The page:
September 01, 2014 | SSS News
Greylisting is a method of reducing incoming spam. It has been in use for many years, and has proved to be an effective and low cost way to significantly reduce spam. Recently, a down side to Greylisting has become apparent. Some companies - Google in particular - that provide email services are not set up to be Greylisting friendly. As a result, emails from these email services can be delayed for significant periods of time. We have a look at this situation and suggest ways to manage it.
How does Greylisting work?
Greylisting is implemented on the edge device that receives email into an organisation.
Greylisting works by rejecting the connecting server with an 'I am busy' message. This is generally done to a server with an unknown, poor or suspicious reputation. Servers known to the recipient or servers with a neutral or better reputation are usually configured on your edge gateway to bypass the Greylisting check. The connecting server will (almost always) wait for a defined amount of time, and then try again. The time period is configured on the sending server, and is often something between 5 and 15 minutes. On the second attempt the message is accepted by your edge server, and delivered to the user. This works to reduce spam as, to date, most spam sending systems don't bother to wait and retry. They just move on to the next target address in their very large list of destination addresses.
Advantages of Greylisting
Large amounts of spam emails are stopped before entering the organisation. Stopping these types of email at the edge means that fewer spam emails get through to your users, and that fewer resources (CPU, memory) are consumed on your edge device - less email processing and anti-virus scanning is required. Usually it is only the first email from a sending gateway that is delayed, and that is usually only a short delay. Often this isn't noticed by the end user.
Disadvantages of Greylisting
Many email companies that use server farms tune them to be "Greylisting friendly" by having the retries sent out from the same server that the original message was sent from (except in case of hardware failure). Unfortunately Google and a few others don't do this, even though they use grey listing on incoming messages. This can result in the email being repeatedly Greylisted as subsequent re-sends of the email can come from a different IP address. It won't be until the email is re-sent from one of the IP addresses that previously sent it that it will actually be accepted by your edge device. This can delay the email's arrival by a significant period.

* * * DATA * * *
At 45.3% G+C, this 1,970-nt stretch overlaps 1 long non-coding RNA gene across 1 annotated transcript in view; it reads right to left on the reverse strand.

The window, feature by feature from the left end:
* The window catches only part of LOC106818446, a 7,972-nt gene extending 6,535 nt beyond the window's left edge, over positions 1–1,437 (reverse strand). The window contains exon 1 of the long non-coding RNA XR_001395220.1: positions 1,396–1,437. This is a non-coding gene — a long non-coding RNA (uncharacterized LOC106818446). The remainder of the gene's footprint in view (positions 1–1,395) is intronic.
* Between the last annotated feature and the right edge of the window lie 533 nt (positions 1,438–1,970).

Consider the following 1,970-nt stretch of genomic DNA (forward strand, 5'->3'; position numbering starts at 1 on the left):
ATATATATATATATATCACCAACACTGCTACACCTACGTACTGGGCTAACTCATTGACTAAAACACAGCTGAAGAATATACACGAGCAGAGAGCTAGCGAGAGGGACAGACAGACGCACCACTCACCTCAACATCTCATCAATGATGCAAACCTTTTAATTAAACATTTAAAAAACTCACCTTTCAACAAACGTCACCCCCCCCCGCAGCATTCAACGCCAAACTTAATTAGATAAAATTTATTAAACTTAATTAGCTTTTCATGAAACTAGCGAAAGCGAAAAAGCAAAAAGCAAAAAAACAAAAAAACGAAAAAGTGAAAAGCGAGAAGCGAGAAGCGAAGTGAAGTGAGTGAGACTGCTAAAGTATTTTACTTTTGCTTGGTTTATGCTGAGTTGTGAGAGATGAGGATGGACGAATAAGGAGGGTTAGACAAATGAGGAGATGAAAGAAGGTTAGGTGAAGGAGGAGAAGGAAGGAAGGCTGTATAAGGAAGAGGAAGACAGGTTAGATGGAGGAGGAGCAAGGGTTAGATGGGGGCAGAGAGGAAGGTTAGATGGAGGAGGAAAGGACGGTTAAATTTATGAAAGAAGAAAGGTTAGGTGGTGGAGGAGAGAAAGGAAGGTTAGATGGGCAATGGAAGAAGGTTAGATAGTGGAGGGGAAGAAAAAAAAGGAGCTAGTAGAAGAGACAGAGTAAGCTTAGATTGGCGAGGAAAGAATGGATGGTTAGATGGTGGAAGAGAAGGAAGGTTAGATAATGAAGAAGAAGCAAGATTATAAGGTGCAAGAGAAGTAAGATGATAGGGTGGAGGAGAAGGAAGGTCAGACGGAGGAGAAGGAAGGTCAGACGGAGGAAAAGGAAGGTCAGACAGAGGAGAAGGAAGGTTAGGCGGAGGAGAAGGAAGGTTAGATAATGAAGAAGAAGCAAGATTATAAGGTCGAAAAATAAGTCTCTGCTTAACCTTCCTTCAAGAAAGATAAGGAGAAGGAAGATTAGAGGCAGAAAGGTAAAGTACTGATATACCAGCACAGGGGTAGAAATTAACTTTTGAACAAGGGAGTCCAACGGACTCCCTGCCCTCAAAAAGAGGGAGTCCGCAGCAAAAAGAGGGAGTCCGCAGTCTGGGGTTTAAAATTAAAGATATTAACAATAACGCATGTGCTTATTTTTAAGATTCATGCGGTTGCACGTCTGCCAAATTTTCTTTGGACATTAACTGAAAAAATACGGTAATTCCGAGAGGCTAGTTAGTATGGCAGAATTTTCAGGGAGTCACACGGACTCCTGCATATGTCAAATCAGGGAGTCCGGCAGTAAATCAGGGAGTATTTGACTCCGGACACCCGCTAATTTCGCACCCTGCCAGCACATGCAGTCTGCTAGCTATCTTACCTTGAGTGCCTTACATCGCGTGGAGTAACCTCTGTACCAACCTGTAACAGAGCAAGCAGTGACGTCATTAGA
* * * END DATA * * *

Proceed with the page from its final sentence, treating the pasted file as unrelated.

Note that this doesn't just affect "home" users using Gmail addresses. It also affects businesses that have adopted Google apps for their email (and other) services. This means that a growing number of organisations you deal with are likely to be using Google mail servers. You probably don't want to be delaying emails to you from your customers etc. so you need to look at options to prevent this.
A work around for Google Apps Mail servers
The only effective way to prevent potentially lengthy delays for email from Google mail servers (without turning off Greylisting entirely) is to whitelist the Google mail server IP addresses - i.e. don't use Greylisting on them. Google have a large and growing number of mail servers, and so you will need to query their SPF (Sender Policy Framework) record to find the current list of their mail server IP addresses.
This article from Google tells you how to do that.
Modern email gateways (edge devices) have multiple methods to reduce spam, (of which Greylisting is one). With Greylisting turned off for Google mail servers, there is an increased risk of spam getting through, but the other filters in your email gateway will still provide an amount of spam prevention. This is the trade-off. If you find that your current Greylisting is delaying important time-sensitive emails from arriving, then you probably want to turn off Greylisting (partially) and live with the risk of increased spam coming though. [Some modern email gateways are so confident in their non-Greylisting spam filters/tools, that they don't use Greylisting at all by default.] If you haven't noticed any important emails being delayed, then you don't need to do this (yet).